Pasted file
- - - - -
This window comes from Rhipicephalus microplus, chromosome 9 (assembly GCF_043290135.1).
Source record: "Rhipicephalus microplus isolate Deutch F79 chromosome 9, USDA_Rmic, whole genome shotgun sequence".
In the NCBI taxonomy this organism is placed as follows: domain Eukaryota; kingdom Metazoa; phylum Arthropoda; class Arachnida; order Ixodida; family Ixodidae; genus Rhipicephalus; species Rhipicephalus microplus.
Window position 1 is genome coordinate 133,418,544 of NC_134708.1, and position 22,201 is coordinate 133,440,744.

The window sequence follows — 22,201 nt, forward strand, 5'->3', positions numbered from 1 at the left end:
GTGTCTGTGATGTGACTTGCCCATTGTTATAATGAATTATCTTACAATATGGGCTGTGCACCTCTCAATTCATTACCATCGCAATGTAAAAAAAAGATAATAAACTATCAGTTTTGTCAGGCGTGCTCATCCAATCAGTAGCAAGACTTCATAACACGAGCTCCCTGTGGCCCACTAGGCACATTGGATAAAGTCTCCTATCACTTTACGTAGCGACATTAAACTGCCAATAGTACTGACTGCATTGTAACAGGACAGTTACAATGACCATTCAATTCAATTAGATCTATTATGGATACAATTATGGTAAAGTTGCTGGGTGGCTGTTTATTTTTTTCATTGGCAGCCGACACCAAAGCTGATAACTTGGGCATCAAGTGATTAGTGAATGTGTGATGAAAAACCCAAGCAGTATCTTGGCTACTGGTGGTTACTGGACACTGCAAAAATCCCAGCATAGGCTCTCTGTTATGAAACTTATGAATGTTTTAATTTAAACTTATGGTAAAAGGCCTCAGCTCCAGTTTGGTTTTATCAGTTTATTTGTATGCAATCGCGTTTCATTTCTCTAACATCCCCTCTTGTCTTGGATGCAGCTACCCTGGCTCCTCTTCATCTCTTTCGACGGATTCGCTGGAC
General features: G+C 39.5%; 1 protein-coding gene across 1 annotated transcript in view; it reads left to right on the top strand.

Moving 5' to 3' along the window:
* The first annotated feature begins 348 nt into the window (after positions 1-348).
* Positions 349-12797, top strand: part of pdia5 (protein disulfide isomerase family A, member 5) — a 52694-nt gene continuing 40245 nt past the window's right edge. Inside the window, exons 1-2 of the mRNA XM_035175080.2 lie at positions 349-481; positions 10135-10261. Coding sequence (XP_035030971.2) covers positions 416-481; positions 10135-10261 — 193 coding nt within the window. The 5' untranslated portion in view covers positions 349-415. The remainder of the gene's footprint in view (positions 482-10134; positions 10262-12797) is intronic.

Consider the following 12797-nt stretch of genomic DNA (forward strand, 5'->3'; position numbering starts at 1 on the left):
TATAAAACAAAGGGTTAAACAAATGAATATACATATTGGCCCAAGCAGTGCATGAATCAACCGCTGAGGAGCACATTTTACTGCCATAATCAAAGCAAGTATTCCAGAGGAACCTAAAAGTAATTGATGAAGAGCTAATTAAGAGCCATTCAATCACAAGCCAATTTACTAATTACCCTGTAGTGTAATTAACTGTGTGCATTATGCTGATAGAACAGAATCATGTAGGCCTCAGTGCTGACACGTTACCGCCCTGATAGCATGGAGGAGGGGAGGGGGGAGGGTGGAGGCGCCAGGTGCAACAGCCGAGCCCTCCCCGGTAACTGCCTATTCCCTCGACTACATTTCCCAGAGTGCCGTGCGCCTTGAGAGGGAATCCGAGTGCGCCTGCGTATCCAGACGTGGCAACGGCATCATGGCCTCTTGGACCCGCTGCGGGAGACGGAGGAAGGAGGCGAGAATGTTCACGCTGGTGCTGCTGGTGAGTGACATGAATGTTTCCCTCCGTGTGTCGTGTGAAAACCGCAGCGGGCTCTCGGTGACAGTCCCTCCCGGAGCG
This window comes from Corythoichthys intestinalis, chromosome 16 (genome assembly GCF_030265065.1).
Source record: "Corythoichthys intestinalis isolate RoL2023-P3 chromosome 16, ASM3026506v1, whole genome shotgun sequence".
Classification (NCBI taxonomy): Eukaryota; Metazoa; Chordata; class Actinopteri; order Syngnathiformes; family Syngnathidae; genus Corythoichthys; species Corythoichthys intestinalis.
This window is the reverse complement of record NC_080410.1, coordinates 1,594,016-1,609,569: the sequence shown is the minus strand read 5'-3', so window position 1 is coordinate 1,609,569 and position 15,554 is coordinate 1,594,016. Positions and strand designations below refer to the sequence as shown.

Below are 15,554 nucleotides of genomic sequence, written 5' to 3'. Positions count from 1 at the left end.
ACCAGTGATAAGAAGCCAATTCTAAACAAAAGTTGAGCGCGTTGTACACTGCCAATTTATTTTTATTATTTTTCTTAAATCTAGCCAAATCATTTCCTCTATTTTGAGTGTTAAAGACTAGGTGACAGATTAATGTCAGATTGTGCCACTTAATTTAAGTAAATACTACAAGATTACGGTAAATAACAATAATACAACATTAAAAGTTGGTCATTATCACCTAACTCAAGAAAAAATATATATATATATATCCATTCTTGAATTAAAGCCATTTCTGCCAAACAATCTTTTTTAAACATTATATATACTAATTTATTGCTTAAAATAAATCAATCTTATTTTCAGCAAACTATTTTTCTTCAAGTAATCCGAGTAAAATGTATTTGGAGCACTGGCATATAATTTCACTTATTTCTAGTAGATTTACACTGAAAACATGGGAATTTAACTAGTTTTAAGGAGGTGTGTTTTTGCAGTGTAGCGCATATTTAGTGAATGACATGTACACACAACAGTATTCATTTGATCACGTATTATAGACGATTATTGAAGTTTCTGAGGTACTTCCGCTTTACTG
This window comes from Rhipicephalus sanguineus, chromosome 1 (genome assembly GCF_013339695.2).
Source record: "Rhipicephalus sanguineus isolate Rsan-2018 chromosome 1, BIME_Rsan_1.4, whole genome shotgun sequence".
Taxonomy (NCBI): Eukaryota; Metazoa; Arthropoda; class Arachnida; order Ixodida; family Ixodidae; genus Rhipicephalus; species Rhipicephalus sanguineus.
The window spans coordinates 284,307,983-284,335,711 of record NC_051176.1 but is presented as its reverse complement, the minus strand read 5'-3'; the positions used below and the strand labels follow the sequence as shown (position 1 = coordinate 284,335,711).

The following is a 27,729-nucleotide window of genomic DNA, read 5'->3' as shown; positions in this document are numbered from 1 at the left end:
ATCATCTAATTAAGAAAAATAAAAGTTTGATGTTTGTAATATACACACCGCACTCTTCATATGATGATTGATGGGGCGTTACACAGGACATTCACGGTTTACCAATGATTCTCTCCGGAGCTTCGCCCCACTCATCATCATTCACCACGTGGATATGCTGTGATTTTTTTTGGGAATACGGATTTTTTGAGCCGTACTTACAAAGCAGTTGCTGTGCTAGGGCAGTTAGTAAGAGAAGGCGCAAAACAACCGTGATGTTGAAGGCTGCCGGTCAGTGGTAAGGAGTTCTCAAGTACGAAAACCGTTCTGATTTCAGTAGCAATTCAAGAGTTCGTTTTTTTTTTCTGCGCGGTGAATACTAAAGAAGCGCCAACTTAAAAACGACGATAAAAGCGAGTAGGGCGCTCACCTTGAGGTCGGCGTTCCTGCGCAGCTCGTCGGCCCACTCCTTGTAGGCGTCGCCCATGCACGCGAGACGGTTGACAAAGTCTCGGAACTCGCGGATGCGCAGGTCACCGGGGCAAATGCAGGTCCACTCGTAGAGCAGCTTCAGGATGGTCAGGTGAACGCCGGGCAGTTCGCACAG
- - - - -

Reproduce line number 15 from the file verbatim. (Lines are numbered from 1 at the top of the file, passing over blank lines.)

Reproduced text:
Classification (NCBI taxonomy): Eukaryota; Metazoa; Chordata; class Actinopteri; order Syngnathiformes; family Syngnathidae; genus Corythoichthys; species Corythoichthys intestinalis.